While there’s quite a lot that goes on behind-the-scenes, to the unknowing eye, it seems as if light bulbs are magic, giving off beaming illumination almost instantly. Since most people are connected to some sort of electricity source, all they need to know is which way to turn a light bulb to fasten it in place, however, those who are interested in examining how an electronic circuit reacts to product light will want to keep reading to find out how charged current is passed around.
How does an incandescent light bulb work?
When electrical current passes through the tungsten filament — a twisty, grey piece of metal — within your incandescent light bulb, it quickly generates heat and when the temperature reaches an extremely high melting point, the filament inside the bulb will glow from the channeled electricity and light will be generated.
Many traditional light sources use tungsten because of its high melting point, low vapor pressure, and great strength to preserve and protect the bulb while preventing the metal from evaporating under extreme conditions. However, one of the main reasons this technology is outdated is because of the incredible amount of heat that’s needed to produce light in the first place. Approximately 95% of the electricity that’s applied to the filament in the bulb is lost as heat and doesn’t get turned into light, so although cheap, manufacturers and consumers have shifted to landscape LED light bulbs because of their energy efficiency.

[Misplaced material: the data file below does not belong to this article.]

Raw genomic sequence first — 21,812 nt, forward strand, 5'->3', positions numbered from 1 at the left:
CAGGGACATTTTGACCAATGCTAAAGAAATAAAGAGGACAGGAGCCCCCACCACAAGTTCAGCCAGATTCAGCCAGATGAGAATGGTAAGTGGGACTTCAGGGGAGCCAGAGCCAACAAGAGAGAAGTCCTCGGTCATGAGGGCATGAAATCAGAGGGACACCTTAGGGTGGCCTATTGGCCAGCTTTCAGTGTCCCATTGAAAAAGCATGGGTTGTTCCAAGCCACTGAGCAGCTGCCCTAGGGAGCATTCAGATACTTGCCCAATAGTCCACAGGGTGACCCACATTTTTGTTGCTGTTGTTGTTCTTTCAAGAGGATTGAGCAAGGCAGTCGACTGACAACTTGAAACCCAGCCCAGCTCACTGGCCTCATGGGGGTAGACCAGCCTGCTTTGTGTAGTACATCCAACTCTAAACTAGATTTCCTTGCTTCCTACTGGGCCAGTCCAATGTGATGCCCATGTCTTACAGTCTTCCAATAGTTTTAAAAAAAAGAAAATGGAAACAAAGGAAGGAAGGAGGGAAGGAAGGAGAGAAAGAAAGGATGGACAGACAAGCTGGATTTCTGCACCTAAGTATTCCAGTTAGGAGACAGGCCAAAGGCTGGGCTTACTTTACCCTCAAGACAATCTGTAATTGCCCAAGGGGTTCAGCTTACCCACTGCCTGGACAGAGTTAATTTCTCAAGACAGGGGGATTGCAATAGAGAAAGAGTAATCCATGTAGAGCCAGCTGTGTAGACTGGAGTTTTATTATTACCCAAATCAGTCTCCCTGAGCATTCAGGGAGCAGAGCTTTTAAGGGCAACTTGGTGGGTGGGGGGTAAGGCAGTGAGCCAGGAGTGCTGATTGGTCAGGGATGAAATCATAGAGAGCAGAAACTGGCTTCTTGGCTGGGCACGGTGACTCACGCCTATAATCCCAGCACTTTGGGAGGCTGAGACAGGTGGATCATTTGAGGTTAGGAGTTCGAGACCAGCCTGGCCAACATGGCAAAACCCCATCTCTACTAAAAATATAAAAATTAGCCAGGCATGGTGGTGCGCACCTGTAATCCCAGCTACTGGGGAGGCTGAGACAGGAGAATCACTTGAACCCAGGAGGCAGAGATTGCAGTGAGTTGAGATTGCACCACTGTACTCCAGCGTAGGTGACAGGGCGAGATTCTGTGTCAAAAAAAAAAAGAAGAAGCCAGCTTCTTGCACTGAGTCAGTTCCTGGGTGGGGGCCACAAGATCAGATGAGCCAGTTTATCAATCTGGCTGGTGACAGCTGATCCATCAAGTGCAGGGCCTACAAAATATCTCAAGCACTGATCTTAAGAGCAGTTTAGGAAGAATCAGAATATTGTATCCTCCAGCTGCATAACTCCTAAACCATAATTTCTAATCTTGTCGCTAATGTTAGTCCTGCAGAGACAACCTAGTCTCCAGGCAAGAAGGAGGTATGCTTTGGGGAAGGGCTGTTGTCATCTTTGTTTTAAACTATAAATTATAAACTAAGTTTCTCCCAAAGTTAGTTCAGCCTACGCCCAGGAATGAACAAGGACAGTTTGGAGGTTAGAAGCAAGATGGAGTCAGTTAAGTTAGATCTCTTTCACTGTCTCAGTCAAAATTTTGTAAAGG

How does an LED light bulb work?
Light-emitting diodes (LEDs) are becoming increasingly popular because they’re savvy semiconductors — the essential component of most electronic circuits, possessing resistance to high temperatures. This means that when an electrical current passes through the bulb, the light will turn on, but the bulb will remain cool. While LEDs do require heat, the system itself must remain cool, which is why most bulbs have a heat sink plate in them to remove the heat away without raising the temperature of the light-emitting diode. This will ensure that less energy radiates as heat and more energy is used to brighten up your lighting.
How to know if an LED bulb is nearing the end of its life
Landscape LED light bulbs don’t just burn out like incandescent bulbs when they get old. Instead, they grow dimmer. While the industry standard for an LED is at least 25,000 hours and 70% brightness, once they reach this stage, a decrease in luminosity is noticeable. Lucky for you, Best Pro Lighting possesses a 5-year warranty on defects in material and workmanship under normal use. So, you’ll be sure to get your money’s worth when you purchase some landscape LED light bulbs!
What type of outdoor LED lights does your property need most? Drop a comment below if you would like some assistance selecting from our assorted products.